To detractors of health reform, universal health care is code for rationing, or "less care". And for those detractors, palliative care is associated with less care. Reform opponents use the argument of rationing because they know that there is little political will to provide "less care".
Yet this argument falls short on two counts. Less care ,or rationing, takes place in the current system, for those who are uninsured, or underinsured. And less care does not have to mean substandard care, as data from the Dartmouth Medical Atlas has shown. Interestingly, those opposing health reform are the same who oppose comparative effectiveness studies, and their deployment to guide clinical practice.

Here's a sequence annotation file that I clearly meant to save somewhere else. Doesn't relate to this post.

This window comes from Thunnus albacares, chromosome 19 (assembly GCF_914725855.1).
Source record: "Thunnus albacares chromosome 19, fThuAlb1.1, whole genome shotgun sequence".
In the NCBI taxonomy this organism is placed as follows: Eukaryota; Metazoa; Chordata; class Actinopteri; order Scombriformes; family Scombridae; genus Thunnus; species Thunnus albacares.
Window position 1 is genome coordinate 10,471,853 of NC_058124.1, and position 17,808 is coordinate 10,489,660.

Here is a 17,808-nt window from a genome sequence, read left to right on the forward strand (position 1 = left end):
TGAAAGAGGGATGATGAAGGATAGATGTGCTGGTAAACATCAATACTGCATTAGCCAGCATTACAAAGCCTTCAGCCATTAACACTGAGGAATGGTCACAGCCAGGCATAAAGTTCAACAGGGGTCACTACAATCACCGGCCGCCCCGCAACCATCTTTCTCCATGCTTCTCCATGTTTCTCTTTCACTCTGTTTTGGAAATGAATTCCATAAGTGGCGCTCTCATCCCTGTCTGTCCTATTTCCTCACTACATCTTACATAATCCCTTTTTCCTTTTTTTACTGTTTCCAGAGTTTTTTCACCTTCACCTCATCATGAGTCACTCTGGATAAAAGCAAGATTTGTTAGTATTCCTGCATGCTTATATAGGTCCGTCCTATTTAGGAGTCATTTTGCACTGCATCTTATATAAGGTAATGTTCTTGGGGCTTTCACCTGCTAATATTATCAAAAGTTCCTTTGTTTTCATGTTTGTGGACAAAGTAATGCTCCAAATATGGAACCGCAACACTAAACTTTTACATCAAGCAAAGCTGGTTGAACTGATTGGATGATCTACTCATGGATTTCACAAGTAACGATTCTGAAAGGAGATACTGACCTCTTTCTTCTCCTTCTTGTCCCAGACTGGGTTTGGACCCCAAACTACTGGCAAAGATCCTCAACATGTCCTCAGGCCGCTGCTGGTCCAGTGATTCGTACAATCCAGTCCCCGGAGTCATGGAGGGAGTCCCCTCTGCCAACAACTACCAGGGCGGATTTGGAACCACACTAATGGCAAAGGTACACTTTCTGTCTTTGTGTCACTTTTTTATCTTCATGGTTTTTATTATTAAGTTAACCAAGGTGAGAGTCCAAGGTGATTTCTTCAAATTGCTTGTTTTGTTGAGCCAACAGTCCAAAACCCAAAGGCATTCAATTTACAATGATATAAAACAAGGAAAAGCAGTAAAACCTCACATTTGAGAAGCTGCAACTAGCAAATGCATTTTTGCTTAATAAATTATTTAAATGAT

The promises to contain costs advanced recently by the coalition of hospitals, physicians, and pharmaceutical manaufacturers, among others, are surely commendable. But one has to wonder what can these providers and organizations do that hasn't already been tried? Their promises were surely short on details.
When it's time to fill in the specifics, it will be time to take a close look at Advanced Palliative Care Communities (APCCs) see here and here , and how palliative medicine physicians in those communities practice their specialty to produce better outcomes at lower costs.
3rd International Conference on End-of-Life Law, Ethics, Policy, and Practice (ICEL3) - Submit your abstracts for the 3rd International Conference on End-of-Life Law, Ethics, Policy, and Practice (ICEL3).
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